Ricks demonstrates how a failure to appreciate the relationship of strategy to a thing called, ‘What do we actually really want more than anything?’ lead the US into an ill-founded strategic disaster and almost to total defeat in 2007. He quotes Maj. Gen. Fastabend as saying: ‘The army doesn’t understand the difference between plans and strategy. When you ask specifically for strategy you get aspirations.’
The strategy was pretty much: ‘Go get the insurgents and to hell with anyone who gets in the way.’ Years later the army was so demoralised that if an IED exploded, soldiers would randomly kick in doors and give ‘two to the chest.’ The epidemic of hate, bad morale and casualties had commanders—from the President down—urging loyalty, courage and sacrifice like a cracked record, and even accusing faithful commanders of ‘disloyalty’ when all that was being done was the citing of factual statistics. The leadership was looking and talking in the wrong places and as a result losing the respect of their soldiers and losing the war.
Finally, one afternoon, a retired general (in the US) sat down in his basement lounge to watch the Iraq hearings in congress. He became fascinated by the ‘economy with the truth’ of the speakers and then—quietly disgusted—he recognised an old symptom: ‘generals knowing they are losing a war but it’s all too risky and complicated to tell the truth’. Engrossed, the old warrior’s brain ticked and ticked away until it got dark. Then, still thinking, he switched off the TV and just sat there, deep in thought. Finally his wife came downstairs to see what was going on and asked him what he was doing. ‘Iraq,’ was his one word reply. To which she—like a good wife of a retiree—said, ‘Maybe you should do something about it.’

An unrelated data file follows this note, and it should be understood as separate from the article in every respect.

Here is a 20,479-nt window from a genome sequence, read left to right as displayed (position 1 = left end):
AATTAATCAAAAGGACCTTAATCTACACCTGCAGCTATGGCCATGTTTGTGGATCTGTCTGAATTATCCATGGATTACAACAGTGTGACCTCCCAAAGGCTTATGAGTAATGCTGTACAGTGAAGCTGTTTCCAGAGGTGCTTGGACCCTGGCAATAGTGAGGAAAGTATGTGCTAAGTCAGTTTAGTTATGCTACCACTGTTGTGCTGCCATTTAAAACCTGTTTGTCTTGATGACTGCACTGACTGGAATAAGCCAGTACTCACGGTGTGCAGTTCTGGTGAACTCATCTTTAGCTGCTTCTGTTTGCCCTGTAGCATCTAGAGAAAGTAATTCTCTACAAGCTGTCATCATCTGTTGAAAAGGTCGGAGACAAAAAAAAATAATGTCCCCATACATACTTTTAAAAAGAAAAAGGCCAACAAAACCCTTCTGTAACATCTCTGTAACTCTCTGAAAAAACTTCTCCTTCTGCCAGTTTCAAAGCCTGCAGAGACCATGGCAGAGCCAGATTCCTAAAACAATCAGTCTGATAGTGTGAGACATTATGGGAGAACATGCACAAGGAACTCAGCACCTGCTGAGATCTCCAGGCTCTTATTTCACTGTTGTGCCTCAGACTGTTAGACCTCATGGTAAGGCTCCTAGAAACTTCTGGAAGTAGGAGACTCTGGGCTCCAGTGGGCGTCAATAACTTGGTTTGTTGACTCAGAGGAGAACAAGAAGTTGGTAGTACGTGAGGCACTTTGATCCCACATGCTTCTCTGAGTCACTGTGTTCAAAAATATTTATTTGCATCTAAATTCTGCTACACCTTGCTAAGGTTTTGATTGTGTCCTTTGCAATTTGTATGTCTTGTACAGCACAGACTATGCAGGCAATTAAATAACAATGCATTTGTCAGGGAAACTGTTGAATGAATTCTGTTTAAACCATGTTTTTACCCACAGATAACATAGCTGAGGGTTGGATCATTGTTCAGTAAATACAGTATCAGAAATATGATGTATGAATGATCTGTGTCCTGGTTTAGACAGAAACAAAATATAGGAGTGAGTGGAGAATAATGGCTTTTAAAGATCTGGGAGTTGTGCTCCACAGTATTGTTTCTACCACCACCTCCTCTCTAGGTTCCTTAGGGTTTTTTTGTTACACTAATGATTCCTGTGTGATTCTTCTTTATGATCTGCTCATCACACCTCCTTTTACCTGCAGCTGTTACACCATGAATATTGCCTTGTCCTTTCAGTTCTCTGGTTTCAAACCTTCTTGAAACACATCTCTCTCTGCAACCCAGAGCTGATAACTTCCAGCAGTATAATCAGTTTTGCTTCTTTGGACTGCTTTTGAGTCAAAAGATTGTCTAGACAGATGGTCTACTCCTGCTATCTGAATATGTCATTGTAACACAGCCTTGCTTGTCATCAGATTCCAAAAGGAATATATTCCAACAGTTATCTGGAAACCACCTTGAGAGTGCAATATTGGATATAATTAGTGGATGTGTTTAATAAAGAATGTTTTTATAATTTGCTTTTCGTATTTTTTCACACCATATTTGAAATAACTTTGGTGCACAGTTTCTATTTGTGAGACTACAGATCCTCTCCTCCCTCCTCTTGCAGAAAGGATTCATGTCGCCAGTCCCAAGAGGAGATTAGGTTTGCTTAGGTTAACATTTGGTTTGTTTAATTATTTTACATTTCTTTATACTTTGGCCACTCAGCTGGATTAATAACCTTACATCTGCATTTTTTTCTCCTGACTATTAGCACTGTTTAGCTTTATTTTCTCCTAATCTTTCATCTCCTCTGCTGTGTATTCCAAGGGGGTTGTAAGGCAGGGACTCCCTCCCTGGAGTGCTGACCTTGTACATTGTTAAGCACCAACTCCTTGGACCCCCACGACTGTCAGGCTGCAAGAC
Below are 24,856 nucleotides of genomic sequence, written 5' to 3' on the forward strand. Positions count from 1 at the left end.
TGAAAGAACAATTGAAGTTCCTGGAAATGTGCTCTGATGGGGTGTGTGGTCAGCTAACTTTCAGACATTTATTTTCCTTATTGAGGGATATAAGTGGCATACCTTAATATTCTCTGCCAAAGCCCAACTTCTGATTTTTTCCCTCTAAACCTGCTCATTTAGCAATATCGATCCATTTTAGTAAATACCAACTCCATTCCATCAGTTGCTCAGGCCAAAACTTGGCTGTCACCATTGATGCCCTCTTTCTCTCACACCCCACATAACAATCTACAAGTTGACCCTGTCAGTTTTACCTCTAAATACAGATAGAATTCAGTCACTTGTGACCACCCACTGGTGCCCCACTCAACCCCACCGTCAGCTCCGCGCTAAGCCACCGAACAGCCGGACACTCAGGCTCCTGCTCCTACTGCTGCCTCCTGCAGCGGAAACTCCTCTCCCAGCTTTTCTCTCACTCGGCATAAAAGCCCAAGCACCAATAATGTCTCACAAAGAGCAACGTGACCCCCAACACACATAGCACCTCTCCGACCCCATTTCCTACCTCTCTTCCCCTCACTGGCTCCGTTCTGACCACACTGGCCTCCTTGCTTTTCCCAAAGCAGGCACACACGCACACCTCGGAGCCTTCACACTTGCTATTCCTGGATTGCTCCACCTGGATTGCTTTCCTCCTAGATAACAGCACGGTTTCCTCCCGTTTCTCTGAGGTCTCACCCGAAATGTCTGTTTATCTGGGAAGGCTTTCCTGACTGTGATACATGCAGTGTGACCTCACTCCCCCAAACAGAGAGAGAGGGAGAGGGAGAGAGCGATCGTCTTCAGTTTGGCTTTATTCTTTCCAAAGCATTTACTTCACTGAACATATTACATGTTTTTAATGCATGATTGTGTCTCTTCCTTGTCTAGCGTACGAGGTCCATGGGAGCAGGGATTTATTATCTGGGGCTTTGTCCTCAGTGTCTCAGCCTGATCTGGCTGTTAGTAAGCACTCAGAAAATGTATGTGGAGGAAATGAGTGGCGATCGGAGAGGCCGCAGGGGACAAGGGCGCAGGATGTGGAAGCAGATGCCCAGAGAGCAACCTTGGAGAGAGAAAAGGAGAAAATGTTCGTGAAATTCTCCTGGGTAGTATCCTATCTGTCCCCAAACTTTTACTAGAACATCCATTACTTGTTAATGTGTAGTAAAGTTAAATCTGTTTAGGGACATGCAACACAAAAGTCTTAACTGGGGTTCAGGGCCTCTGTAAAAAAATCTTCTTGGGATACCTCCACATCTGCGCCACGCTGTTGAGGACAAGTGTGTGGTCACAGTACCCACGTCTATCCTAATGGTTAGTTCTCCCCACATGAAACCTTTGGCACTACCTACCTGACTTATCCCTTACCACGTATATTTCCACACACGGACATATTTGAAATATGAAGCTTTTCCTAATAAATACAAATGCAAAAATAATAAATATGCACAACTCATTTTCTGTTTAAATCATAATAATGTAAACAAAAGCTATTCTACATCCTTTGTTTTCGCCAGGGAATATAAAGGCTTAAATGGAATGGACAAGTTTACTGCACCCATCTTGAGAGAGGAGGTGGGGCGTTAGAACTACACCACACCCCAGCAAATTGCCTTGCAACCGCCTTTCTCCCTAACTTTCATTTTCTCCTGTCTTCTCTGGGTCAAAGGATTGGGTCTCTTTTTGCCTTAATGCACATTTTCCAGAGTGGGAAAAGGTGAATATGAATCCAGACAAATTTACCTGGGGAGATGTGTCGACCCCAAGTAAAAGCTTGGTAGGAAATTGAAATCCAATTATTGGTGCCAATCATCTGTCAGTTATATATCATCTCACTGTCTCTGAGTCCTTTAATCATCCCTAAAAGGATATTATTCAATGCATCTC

Thanks to her encouragement, a small group of men worked with that retired general and (after considerable effort) persuaded the president to consider the fact that strategy may be the problem. Finally, after years of argument and outrage, the strategy was changed to make the care of the local population the number one priority. The so called ‘mission’: the killing of insurgents was now #2 priority.